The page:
Alex E. Chávez’s anthropological and autoethnographic practices address the relation between sound, power, and culture, especially in terms of how Latinx diasporic sonic traditions and experiments move through histories of migration.
A focus on sound, sonic practices, and sounding within the larger framework of Latinx studies necessarily invokes a concern with emplacement, which is necessarily embodied.
When the “Homer Pepe” NFT sold for 205 ETH ($320,000), Barry Threw cheered: “The art world is a software problem now.”
Over six weekends in spring 2021, Adelita Husni Bey met with a cohort of eight unionized healthcare workers based in the US and Denmark for an online filmmaking workshop focused on their experiences working in hospitals throughout the first year of the pandemic.
Where oral histories have long been anchored in practices of repetition and versioning, systems of publishing are still learning to trust and fully incorporate these dynamics, finding room for changes that are not based in the singular but in the collective.
How can we create conditions for re-use which acknowledge different kinds of contributors? Oriented by a feminist and intersectional understanding of authorship, Constant considers cultural expressions as always already situated within the communities with which we exist.
What happens when experimental musicians and composers explore Web3 and blockchains? MARCH is pleased to announce a co-publishing partnership with Berliner Gesellschaft für Neue Musik (Berlin New Music Society) in conjunction with their weekend-long festival PROCESS AND PROTOCOL April 1 – 3, 2022.
Cog•nate Collective develops research projects, public interventions, and experimental pedagogical programs in collaboration with communities across the US/Mexico border region.
In 1995, Ken Saro-Wiwa and eight other environmental activists, all of Ogoni origin, were hanged by the Nigerian government for standing in the way of the Royal Dutch Shell oil company. Saro-Wiwa’s work acted as a catalyst for some, if not all, who came afterwards, and his legacy continues through songs, poems, films, and visual art.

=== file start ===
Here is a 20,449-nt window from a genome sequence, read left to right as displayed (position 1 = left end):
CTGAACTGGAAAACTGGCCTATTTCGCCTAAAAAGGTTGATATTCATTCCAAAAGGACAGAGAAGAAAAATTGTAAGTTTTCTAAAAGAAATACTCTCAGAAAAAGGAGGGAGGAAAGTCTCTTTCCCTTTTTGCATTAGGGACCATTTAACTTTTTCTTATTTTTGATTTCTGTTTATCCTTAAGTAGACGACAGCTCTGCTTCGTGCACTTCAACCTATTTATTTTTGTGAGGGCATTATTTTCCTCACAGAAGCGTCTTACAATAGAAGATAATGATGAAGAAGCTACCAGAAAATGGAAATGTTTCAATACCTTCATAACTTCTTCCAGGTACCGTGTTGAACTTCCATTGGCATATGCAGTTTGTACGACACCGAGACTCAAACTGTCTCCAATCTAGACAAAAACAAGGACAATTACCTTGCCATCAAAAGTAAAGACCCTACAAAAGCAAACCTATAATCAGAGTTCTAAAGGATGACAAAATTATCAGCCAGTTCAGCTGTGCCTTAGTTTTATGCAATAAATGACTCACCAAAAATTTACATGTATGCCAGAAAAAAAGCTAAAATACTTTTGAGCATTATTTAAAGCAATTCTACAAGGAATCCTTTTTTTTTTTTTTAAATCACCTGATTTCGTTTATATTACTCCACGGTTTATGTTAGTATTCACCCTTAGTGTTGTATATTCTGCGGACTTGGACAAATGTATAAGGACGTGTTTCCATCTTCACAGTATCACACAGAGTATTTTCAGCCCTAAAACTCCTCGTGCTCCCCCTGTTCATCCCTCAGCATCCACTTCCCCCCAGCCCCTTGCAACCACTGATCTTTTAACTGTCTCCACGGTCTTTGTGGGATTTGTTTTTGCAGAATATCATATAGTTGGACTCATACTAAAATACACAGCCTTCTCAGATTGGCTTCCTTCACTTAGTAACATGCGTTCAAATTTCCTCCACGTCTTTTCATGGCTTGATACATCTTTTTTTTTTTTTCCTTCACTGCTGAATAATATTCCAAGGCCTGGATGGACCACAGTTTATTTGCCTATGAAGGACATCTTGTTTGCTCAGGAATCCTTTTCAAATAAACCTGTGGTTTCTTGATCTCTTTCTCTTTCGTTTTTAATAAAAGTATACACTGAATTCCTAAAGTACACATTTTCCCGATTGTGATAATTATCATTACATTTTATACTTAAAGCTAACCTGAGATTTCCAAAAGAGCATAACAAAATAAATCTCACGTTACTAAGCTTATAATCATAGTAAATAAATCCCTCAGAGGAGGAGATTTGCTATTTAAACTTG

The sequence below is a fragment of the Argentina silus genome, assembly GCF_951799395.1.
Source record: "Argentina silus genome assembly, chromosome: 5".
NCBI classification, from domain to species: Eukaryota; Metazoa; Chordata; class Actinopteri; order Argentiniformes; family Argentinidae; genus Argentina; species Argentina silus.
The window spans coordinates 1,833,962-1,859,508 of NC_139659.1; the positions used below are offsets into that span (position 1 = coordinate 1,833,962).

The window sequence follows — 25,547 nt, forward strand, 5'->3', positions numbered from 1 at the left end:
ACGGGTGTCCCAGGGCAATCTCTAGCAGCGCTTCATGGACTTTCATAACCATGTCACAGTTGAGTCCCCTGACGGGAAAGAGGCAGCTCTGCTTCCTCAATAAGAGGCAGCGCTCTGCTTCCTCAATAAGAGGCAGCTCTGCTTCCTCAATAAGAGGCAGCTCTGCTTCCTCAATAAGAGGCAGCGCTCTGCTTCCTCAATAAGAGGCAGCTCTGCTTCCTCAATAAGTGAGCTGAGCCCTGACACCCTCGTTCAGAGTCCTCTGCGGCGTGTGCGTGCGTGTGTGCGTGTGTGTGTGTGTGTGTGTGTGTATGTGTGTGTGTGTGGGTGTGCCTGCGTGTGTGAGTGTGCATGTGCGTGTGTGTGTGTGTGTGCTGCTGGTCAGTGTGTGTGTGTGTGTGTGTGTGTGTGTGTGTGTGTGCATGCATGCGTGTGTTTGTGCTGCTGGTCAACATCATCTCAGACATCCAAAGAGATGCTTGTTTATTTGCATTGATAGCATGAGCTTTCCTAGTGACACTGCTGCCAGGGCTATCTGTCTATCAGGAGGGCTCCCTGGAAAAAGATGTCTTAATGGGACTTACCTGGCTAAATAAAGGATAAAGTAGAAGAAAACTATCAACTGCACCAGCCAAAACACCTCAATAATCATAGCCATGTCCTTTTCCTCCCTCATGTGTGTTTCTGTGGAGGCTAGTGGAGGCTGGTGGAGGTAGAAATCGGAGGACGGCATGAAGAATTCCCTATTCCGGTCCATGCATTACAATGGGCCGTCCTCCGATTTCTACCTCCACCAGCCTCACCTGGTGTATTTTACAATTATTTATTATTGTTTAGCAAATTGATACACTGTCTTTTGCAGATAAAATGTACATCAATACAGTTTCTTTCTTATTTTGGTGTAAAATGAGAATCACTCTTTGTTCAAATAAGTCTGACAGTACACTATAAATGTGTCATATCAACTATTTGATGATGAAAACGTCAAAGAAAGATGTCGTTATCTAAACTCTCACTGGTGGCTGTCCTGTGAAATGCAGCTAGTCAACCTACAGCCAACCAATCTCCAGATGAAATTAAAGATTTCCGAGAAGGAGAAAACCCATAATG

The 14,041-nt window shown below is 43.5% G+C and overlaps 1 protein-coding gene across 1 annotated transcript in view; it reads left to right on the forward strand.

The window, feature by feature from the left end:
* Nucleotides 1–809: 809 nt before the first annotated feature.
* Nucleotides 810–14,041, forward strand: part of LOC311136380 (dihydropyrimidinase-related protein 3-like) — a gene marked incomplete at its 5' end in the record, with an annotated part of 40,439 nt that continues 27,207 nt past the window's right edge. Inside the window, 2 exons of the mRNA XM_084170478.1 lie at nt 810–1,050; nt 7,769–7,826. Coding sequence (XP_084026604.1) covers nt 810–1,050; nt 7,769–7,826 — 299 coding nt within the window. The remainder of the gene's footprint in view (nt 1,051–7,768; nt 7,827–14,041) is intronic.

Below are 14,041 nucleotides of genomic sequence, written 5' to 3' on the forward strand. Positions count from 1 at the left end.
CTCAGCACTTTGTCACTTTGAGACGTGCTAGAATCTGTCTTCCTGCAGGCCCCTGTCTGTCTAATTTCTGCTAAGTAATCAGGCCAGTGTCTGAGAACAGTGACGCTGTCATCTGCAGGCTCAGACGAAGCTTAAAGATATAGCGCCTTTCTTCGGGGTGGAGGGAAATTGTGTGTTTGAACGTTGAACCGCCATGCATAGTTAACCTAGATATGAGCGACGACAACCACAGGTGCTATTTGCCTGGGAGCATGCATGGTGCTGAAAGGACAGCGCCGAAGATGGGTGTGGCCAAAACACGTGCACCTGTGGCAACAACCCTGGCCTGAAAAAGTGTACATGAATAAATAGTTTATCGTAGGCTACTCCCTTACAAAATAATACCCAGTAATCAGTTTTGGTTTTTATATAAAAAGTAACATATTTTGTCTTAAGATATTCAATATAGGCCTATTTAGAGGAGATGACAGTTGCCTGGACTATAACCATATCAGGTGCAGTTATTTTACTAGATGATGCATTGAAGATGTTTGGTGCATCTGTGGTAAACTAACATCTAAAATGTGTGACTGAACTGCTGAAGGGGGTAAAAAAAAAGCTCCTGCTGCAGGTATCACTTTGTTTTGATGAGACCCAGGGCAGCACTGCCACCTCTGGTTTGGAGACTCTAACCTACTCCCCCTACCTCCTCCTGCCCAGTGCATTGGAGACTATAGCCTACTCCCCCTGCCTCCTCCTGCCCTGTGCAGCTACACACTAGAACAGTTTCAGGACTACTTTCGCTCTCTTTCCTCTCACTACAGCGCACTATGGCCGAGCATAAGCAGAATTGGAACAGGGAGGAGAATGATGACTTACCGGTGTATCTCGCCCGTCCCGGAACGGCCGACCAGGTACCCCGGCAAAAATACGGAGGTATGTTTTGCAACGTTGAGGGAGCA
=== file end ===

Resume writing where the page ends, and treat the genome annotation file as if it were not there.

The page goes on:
If critical histories, white Anthropocene narratives, and the will-to-protect invite a “rampant inability to imagine alternative futures outside an apocalyptic state of emergency,” a gift of Black ecological thought is its hopeful, invigorated energies and will-to-change.
As part of its ongoing work exploring the importance of infrastructure, Constant searches for ways to explore the feminist potential of free software, practices of maintenance, short and longer time frames, and how technology both produces norms and marginalizes – and they find inspiration in the figure of the sponge.
Writing through her experience as a founding member of the community arts collective Women on the Rise!, Jillian Hernandez examines how Black and Latinx working-class bodies, sexualities, and cultural practices are policed through gendered tropes of deviance and respectability.
Laurel V. McLaughlin recently interviewed Aeron Bergman and Alejandra Salinas for BOMB Magazine on their multi-faceted project Consuming Nature which includes publicly sited billboards, documentary audio, installations, programming, and an essay published on MARCH last fall.
Élodie Mugrefya and Peter Westenberg introduce Publishing As Protocol partner organization Constant, an association for arts and media run by artists, designers, researchers and hackers based in Brussels, Belgium. Subsequent essays will be written by additional members of Constant, each bringing their interests and professional perspective into play.
Taking his glottal block stutter as a point of departure, JJJJJerome Ellis figures the aporia and the block as clearing to consider how dysfluency, opacity, and refusal can open a new space for relation.